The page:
Language modelling toolkit

Probabilistic Language Modeling and probability vocabulary words
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Dr.DouglasPatton,United States,Teacher
Published Date:26-07-2017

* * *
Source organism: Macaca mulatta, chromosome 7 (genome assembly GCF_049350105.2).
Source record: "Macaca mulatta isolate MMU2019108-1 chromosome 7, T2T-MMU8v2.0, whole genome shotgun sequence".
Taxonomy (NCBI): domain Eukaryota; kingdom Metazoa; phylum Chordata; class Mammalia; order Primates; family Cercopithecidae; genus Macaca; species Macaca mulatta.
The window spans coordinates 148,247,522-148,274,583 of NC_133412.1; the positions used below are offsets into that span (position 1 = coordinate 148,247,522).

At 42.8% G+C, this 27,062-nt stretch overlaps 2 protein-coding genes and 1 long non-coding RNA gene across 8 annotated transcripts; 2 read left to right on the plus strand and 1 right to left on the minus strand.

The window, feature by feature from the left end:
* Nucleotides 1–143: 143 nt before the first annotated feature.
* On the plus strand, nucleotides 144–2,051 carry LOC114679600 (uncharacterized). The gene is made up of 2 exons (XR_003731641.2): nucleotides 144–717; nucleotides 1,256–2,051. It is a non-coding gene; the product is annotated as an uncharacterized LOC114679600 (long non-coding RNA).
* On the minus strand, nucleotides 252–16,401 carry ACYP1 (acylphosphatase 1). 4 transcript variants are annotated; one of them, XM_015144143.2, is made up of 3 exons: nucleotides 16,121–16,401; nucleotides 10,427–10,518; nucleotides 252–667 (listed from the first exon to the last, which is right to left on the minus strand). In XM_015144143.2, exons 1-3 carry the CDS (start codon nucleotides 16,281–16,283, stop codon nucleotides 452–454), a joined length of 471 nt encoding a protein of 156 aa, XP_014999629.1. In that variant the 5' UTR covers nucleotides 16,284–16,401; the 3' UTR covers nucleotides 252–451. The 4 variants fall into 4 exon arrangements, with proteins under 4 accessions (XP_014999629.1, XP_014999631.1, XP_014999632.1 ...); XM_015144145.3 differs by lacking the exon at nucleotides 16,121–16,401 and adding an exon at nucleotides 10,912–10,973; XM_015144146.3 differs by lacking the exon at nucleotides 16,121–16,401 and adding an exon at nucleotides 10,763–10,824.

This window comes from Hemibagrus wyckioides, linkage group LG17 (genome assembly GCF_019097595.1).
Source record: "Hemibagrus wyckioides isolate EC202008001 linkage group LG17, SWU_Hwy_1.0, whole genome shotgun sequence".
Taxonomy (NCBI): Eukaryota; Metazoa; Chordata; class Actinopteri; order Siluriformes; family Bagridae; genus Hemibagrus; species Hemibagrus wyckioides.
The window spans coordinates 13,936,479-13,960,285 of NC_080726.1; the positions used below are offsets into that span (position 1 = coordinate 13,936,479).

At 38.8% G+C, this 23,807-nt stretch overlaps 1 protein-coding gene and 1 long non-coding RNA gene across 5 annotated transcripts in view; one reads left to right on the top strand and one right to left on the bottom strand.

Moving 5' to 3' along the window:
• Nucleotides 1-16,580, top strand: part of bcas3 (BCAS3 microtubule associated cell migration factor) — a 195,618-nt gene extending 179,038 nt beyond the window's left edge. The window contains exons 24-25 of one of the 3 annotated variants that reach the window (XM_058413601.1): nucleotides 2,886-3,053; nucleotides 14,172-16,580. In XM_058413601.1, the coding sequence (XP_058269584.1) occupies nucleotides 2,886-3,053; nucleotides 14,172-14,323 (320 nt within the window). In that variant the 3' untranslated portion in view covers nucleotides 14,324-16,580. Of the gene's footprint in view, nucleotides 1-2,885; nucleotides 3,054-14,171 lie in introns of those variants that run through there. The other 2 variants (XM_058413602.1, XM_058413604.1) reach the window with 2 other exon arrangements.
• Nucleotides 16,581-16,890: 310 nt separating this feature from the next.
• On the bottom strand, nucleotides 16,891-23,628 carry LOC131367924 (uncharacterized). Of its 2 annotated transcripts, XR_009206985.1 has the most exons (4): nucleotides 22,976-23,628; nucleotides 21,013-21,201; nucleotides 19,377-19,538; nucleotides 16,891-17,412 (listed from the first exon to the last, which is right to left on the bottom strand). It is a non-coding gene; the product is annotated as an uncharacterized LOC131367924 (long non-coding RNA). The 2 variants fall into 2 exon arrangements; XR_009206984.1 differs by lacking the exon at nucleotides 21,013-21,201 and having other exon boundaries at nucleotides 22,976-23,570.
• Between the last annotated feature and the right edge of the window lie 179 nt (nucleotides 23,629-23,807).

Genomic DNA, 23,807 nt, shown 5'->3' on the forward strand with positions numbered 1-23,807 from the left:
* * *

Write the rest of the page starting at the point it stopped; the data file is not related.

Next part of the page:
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Language Modeling Introduction to N-gramsDan Jurafsky Probabilistic Language Models • Today’s goal: assign a probability to a sentence • Machine Translation: • P(high winds tonite) P(large winds tonite) • Spell Correction Why? • The office is about fifteen minuets from my house • P(about fifteen minutes from) P(about fifteen minuets from) • Speech Recognition • P(I saw a van) P(eyes awe of an) www.ThesisScientist.com • + Summarization, question-answering, etc., etc.Dan Jurafsky Probabilistic Language Modeling • Goal: compute the probability of a sentence or sequence of words: P(W) = P(w ,w ,w ,w ,w …w ) 1 2 3 4 5 n • Related task: probability of an upcoming word: P(w w ,w ,w ,w ) 5 1 2 3 4 • A model that computes either of these: P(W) or P(w w ,w …w ) is called a language model. n 1 2 n-1 • Better: the grammar But language model or LM is standard www.ThesisScientist.comDan Jurafsky How to compute P(W) • How to compute this joint probability: • P(its, water, is, so, transparent, that) • Intuition: let’s rely on the Chain Rule of Probability www.ThesisScientist.comDan Jurafsky Reminder: The Chain Rule • Recall the definition of conditional probabilities Rewriting: • More variables: P(A,B,C,D) = P(A)P(BA)P(CA,B)P(DA,B,C) • The Chain Rule in General P(x ,x ,x ,…,x ) = P(x )P(x x )P(x x ,x )…P(x x ,…,x ) 1 2 3 n 1 2 1 3 1 2 n 1 n-1 www.ThesisScientist.comDan Jurafsky The Chain Rule applied to compute joint probability of words in sentence P(ww… w ) = P(w ww… w ) Õ 1 2 n i 1 2 i-1 i P(“its water is so transparent”) = P(its) × P(waterits) × P(isits water)   × P(soits water is) × P(transparentits water is www.ThesisScientist.com so)Dan Jurafsky How to estimate these probabilities • Could we just count and divide? P(the its water is so transparent that) = Count(its water is so transparent that the) Count(its water is so transparent that) • No Too many possible sentences • We’ll never see enough data for estimating these www.ThesisScientist.com   Dan Jurafsky Markov Assumption • Simplifying assumption: Andrei Markov P(the its water is so transparent that) »P(the that) • Or maybe P(the its water is so transparent that) »P(the transparent that) www.ThesisScientist.com     Dan Jurafsky Markov Assumption P(ww… w ) » P(w w… w ) Õ 1 2 n i i-k i-1 i • In other words, we approximate each component in the product P(w ww… w ) »P(w w… w )   i 1 2 i-1 i i-k i-1 www.ThesisScientist.com   Dan Jurafsky Simplest case: Unigram model P(ww… w ) » P(w ) Õ 1 2 n i i Some automatically generated sentences from a unigram model fifth, an, of, futures, the, an, incorporated, a, a, the, inflation, most, dollars, quarter, in, is, mass   thrift, did, eighty, said, hard, 'm, july, bullish that, or, limited, the www.ThesisScientist.comDan Jurafsky Bigram model Condition on the previous word: P(w ww… w ) »P(w w ) i 1 2 i-1 i i-1 texaco, rose, one, in, this, issue, is, pursuing, growth, in, a, boiler, house, said, mr., gurria, mexico, 's, motion, control, proposal, without, permission, from, five, hundred, fifty, five, yen outside, new, car, parking, lot, of, the, agreement, reached   this, would, be, a, record, november www.ThesisScientist.comDan Jurafsky N-gram models • We can extend to trigrams, 4-grams, 5-grams • In general this is an insufficient model of language • because language has long-distance dependencies: “The computer which I had just put into the machine room on the fifth floor crashed.” • But we can often get away with N-gram models www.ThesisScientist.comLanguage Modeling Introduction to N-gramsLanguage Modeling Estimating N-gram ProbabilitiesDan Jurafsky Estimating bigram probabilities • The Maximum Likelihood Estimate count(w ,w ) i-1 i P(w w ) = i i-1 count(w ) i-1 c(w ,w ) i-1 i P(w w ) = i i-1 c(w ) www.ThesisScientist.com i-1     Dan Jurafsky An example s I am Sam /s c(w ,w ) i-1 i s Sam I am /s P(w w ) = i i-1 c(w ) i-1 s I do not like green eggs and ham /s   www.ThesisScientist.comDan Jurafsky More examples: Berkeley Restaurant Project sentences • can you tell me about any good cantonese restaurants close by • mid priced thai food is what i’m looking for • tell me about chez panisse • can you give me a listing of the kinds of food that are available • i’m looking for a good place to eat breakfast • when is caffe venezia open during the day www.ThesisScientist.comDan Jurafsky Raw bigram counts • Out of 9222 sentences www.ThesisScientist.comDan Jurafsky Raw bigram probabilities • Normalize by unigrams: • Result: www.ThesisScientist.comDan Jurafsky Bigram estimates of sentence probabilities P(s I want english food /s) = P(Is) × P(wantI) × P(englishwant) × P(foodenglish) × P(/sfood) = .000031 www.ThesisScientist.com

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